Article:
cid_E474E4F9-11FC-42C9-AAAD-1B66D852

   To place an order for this book:

https://www.historypress.net/catalogue/bookstore/books/Toronto-Theatres-and-the-Golden-Age-of-the-Silver-Screen/9781626194502 .

Theatres Included in the Book:

Chapter One – The Early Years—Nickelodeons and the First Theatres in Toronto

Theatorium (Red Mill) Theatre—Toronto’s First Movie Experience and First Permanent Movie Theatre, Auditorium (Avenue, PIckford), Colonial Theatre (the Bay), thePhotodome, Revue Theatre, Picture Palace (Royal George), Big Nickel (National, Rio), Madison Theatre (Midtown, Capri, Eden, Bloor Cinema, Bloor Street Hot Docs), Theatre Without a Name (Pastime, Prince Edward, Fox)

Chapter Two – The Great Movie Palaces – The End of the Nickelodeons

Loew’s Yonge Street (Elgin/Winter Garden), Shea’s Hippodrome, The Allen (Tivoli), Pantages (Imperial, Imperial Six, Ed Mirvish), Loew’s Uptown

Chapter Three – Smaller Theatres in the pre-1920s and 1920s

 Oakwood, Broadway, Carlton on Parliament Street, Victory on Yonge Street (Embassy, Astor, Showcase, Federal, New Yorker, Panasonic), Allan’s Danforth (Century, Titania, Music Hall), Parkdale, Alhambra (Baronet, Eve), St. Clair, Standard (Strand, Victory, Golden Harvest), Palace, Bedford (Park), Hudson (Mount Pleasant), Belsize (Crest, Regent), Runnymede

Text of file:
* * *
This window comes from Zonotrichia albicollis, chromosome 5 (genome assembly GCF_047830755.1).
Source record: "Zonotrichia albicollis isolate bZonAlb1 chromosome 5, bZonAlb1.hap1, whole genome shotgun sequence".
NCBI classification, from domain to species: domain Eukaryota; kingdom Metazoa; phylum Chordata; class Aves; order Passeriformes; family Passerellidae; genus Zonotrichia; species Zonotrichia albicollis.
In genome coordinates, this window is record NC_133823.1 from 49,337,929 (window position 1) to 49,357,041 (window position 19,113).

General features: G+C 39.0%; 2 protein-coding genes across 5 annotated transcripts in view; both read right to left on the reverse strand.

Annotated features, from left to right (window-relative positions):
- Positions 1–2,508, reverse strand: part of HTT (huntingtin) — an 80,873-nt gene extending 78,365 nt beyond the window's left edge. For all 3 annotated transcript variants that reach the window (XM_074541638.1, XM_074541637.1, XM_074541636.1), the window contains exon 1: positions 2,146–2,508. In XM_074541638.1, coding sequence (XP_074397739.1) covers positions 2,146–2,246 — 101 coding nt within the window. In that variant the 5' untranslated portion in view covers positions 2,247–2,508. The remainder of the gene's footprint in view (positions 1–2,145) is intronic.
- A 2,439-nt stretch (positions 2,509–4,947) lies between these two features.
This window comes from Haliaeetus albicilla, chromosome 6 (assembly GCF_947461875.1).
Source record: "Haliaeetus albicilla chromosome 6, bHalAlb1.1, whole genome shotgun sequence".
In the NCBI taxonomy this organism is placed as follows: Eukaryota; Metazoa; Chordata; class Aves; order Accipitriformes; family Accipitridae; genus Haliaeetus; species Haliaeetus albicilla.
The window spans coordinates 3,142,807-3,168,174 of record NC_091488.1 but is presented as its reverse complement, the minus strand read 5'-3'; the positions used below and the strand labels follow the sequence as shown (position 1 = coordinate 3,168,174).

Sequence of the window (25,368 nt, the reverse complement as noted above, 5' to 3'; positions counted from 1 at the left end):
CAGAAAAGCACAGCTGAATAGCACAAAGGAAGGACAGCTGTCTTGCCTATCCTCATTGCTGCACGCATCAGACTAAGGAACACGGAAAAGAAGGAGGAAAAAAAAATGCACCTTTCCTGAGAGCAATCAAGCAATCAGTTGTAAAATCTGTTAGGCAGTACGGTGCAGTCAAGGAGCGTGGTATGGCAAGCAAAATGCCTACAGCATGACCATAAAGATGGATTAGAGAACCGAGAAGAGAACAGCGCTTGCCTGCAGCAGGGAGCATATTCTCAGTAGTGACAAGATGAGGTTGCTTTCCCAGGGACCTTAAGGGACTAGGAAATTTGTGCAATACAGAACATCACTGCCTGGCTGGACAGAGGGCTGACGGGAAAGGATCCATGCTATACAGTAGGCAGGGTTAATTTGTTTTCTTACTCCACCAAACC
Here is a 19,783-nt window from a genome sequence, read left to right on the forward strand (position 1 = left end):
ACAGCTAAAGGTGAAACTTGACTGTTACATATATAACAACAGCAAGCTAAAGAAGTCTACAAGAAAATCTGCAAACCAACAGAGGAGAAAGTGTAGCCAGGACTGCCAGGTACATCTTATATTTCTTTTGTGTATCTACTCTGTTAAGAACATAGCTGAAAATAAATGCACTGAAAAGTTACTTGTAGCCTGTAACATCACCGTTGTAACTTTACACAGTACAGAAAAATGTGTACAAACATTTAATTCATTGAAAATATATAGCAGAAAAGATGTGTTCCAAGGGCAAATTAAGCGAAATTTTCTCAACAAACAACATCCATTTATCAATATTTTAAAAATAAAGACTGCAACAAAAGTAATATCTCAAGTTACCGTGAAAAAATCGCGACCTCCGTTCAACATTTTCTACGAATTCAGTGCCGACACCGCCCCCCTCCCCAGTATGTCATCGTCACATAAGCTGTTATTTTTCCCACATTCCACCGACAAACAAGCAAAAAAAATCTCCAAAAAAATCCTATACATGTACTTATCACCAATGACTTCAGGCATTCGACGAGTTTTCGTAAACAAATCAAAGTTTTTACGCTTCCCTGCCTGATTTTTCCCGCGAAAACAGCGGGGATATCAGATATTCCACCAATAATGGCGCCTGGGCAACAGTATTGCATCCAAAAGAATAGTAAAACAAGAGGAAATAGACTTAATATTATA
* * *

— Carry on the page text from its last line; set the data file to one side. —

Chapter Four – Theatres During the 1930s, the Great Depression

Grant ,Hollywood, Oriole (Cinema, International Cinema), Eglinton, Casino, Radio City, Paramount, Scarboro, Paradise (Eve’s Paradise), State (Bloordale), Colony, Bellevue (Lux, Elektra, Lido), Kingsway, Pylon (Royal, Golden Princess), Metro

Chapter Five – Theatres in the 1940s – The Second World War and the Post-War Years

University, Odeon Fairlawn, Vaughan, Odeon Danforth, Glendale, Odeon Hyland, Nortown, Willow, Downtown, Odeon Carlton, Donlands, Biltmore, Odeon Humber, Town Cinema

Chapter Six – The 1950s Theatres

Savoy (Coronet), Westwood

Chapter Seven – Cineplex and Multi-screen Complexes

Cineplex Eaton Centre, Cineplex Odeon Varsity, Scotiabank Cineplex, Dundas Square Cineplex, The Bell Lightbox (TIFF)